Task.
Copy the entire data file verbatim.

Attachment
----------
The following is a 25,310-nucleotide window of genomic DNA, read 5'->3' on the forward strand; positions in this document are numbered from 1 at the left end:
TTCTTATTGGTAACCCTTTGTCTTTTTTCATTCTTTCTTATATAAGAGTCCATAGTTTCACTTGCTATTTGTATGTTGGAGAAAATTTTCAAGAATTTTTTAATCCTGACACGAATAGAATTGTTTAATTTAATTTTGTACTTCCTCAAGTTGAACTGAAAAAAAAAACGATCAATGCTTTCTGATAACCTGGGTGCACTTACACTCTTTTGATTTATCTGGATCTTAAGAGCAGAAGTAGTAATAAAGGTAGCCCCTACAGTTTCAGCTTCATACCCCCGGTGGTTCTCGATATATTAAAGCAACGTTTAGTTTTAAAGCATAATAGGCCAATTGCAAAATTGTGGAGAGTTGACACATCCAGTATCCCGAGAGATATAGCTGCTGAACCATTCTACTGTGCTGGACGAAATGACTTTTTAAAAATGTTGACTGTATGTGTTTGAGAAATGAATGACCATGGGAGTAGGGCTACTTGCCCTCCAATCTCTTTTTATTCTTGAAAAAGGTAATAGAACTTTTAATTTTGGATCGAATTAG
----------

The following is a 25,310-nucleotide window of genomic DNA, read 5'->3' on the forward strand; positions in this document are numbered from 1 at the left end:
TTCTTATTGGTAACCCTTTGTCTTTTTTCATTCTTTCTTATATAAGAGTCCATAGTTTCACTTGCTATTTGTATGTTGGAGAAAATTTTCAAGAATTTTTTAATCCTGACACGAATAGAATTGTTTAATTTAATTTTGTACTTCCTCAAGTTGAACTGAAAAAAAAAACGATCAATGCTTTCTGATAACCTGGGTGCACTTACACTCTTTTGATTTATCTGGATCTTAAGAGCAGAAGTAGTAATAAAGGTAGCCCCTACAGTTTCAGCTTCATACCCCCGGTGGTTCTCGATATATTAAAGCAACGTTTAGTTTTAAAGCATAATAGGCCAATTGCAAAATTGTGGAGAGTTGACACATCCAGTATCCCGAGAGATATAGCTGCTGAACCATTCTACTGTGCTGGACGAAATGACTTTTTAAAAATGTTGACTGTATGTGTTTGAGAAATGAATGACCATGGGAGTAGGGCTACTTGCCCTCCAATCTCTTTTTATTCTTGAAAAAGGTAATAGAACTTTTAATTTTGGATCGAATTAG